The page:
“People are talking about social distancing, but what does that mean?” Armstrong said. “Even saying seis pies (6 feet) can be confusing for people who may not have learned ‘feet’ as a unit of measurement.”
Bravo said the health district is educating the Hispanic community about the virus and necessary precautions through a “Stop the Spread” campaign, in collaboration with the Yakima Valley Community Foundation.
The campaign has included information in Spanish on the district’s website, social media, flyers, billboards, radio public service announcements, and appearances on Spanish radio and TV.
The health district also has started working with Hispanic church leaders as they resume holding services outdoors and other in-person outreach, with efforts focused in the Lower Valley where rates of confirmed cases are higher. Community health specialists have started visiting many of the small Hispanic-run businesses, including coffee shops, restaurants, gas stations and panaderias, and can provide flyers with information in Spanish about wearing face masks, social distancing, operating at limited capacity and having one shopper per family, upon request of the business.
Small business efforts to educate
Padilla said there is a high level of awareness of COVID-19 in her clients’ families because most know someone who has contracted the virus.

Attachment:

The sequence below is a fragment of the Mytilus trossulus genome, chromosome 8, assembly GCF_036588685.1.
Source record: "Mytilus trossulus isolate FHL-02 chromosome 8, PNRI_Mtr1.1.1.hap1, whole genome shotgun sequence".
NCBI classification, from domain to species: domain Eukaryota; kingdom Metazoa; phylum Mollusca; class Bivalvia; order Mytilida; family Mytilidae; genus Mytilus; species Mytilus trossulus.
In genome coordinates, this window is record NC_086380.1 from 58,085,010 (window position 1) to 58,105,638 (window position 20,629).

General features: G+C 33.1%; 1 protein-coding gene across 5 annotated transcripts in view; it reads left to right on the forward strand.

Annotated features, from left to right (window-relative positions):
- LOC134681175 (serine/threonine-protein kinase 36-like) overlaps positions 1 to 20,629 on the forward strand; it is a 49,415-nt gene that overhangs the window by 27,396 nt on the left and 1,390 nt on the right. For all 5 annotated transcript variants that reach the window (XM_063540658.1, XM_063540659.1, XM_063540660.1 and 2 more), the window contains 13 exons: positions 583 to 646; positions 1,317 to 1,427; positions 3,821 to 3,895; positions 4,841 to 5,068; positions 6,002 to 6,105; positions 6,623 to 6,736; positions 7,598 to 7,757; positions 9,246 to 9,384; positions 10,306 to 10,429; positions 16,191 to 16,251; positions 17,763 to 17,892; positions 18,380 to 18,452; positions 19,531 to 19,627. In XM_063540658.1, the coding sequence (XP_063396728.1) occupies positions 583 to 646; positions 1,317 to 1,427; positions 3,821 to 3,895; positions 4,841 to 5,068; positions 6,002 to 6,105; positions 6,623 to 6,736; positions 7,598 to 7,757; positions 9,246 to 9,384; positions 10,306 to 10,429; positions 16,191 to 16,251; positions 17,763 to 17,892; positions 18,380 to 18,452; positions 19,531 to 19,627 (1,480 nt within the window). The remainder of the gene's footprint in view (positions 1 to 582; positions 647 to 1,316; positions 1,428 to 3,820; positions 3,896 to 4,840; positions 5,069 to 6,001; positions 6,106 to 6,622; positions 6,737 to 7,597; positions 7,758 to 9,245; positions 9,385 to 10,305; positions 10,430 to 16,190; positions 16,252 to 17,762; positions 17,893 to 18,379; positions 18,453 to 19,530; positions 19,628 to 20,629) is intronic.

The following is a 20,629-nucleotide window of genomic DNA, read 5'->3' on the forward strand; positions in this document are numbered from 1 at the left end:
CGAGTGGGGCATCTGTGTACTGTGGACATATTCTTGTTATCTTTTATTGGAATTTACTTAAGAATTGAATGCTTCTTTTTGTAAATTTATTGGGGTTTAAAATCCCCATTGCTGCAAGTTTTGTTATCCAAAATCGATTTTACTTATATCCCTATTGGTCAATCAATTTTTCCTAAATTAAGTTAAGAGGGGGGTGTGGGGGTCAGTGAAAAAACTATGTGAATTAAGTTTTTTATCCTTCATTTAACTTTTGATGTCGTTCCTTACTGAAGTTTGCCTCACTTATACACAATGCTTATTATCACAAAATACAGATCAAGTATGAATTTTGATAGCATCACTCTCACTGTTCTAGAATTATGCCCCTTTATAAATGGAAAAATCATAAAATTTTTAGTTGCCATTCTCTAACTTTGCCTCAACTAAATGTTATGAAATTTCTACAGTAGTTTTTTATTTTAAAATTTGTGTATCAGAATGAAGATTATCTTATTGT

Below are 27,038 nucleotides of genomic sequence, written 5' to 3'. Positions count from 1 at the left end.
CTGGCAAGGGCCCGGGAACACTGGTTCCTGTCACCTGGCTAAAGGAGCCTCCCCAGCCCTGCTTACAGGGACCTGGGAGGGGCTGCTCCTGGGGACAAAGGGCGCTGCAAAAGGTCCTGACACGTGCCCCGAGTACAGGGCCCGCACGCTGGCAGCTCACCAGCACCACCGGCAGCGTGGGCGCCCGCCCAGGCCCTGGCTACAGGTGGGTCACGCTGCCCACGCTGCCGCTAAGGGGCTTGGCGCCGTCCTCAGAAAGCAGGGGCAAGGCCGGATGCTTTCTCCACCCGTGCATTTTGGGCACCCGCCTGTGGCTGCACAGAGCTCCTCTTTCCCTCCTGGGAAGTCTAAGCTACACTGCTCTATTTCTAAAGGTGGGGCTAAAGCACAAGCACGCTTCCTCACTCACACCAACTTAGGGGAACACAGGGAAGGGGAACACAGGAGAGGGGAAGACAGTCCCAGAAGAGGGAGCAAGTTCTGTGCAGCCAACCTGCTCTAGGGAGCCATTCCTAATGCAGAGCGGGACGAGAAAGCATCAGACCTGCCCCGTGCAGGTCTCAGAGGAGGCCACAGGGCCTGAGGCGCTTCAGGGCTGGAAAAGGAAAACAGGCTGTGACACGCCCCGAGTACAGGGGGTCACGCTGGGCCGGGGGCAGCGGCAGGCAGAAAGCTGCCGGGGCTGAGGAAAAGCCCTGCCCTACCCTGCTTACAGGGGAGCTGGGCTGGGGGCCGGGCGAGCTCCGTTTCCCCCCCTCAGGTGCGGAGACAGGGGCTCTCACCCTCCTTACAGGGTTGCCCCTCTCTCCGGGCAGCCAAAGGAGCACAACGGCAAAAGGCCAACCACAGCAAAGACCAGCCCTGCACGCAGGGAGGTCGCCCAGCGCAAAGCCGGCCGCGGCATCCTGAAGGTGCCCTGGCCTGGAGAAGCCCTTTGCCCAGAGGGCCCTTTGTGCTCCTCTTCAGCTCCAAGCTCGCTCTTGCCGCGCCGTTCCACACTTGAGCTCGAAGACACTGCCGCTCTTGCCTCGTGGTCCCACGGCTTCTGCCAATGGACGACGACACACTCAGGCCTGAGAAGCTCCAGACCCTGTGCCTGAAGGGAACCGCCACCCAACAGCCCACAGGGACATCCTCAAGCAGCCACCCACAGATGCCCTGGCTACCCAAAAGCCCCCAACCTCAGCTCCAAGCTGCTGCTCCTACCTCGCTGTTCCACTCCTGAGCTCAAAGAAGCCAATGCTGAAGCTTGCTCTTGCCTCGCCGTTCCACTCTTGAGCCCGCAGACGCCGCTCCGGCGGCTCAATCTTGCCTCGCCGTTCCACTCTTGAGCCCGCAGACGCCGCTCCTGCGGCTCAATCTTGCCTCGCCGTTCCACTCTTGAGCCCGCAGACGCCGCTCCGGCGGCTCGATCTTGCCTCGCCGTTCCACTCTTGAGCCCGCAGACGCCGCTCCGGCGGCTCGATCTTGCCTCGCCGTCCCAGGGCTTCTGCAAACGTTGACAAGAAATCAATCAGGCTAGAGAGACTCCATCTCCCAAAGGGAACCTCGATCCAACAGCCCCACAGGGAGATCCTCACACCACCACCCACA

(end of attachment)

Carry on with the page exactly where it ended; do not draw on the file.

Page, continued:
Padilla noted that many of the small, Hispanic-run businesses in Toppenish — including La Tienda Tapatia and Mercado Guadalajara — implemented safety and social distancing precautions even before the health district’s directives.
“Our small businesses are risking their bottom lines for the safety of our community,” she said. “It’s interesting that some of these smaller businesses are really strictly enforcing the recommendations, whereas some of the larger, corporate stores are not.”
Lucy Caballero of Antojitos Mexicanos at 3512 Summitview Avenue in Yakima said staff implemented safety precautions when confirmed cases started in Yakima County. All employees have to wear masks and change gloves frequently. The restaurant also is enforcing social distancing guidelines for the safety of customers and staff, she said.
“People do want to come in and sit down or eat on the patio, and we have had to tell them no,” she said. “It was hard at first, but it’s important because we don’t want people to get sick and so we can reopen.”
Caballero said the restaurant is grateful for its regulars, who have kept the business afloat during the turbulent times.
“It’s important for us to get back to business, but we want to do it safely,” she said.
Perales in Toppenish said his store also is committed to enforcing the recommendations for a safe restart. But he added it would be easier if all businesses were required to follow the same strict rules.
“I wish every store would do this, including the bigger stores. I don’t see why they wouldn’t,” he said. “But we’re trying to do our best. And for a small store, we are doing OK.”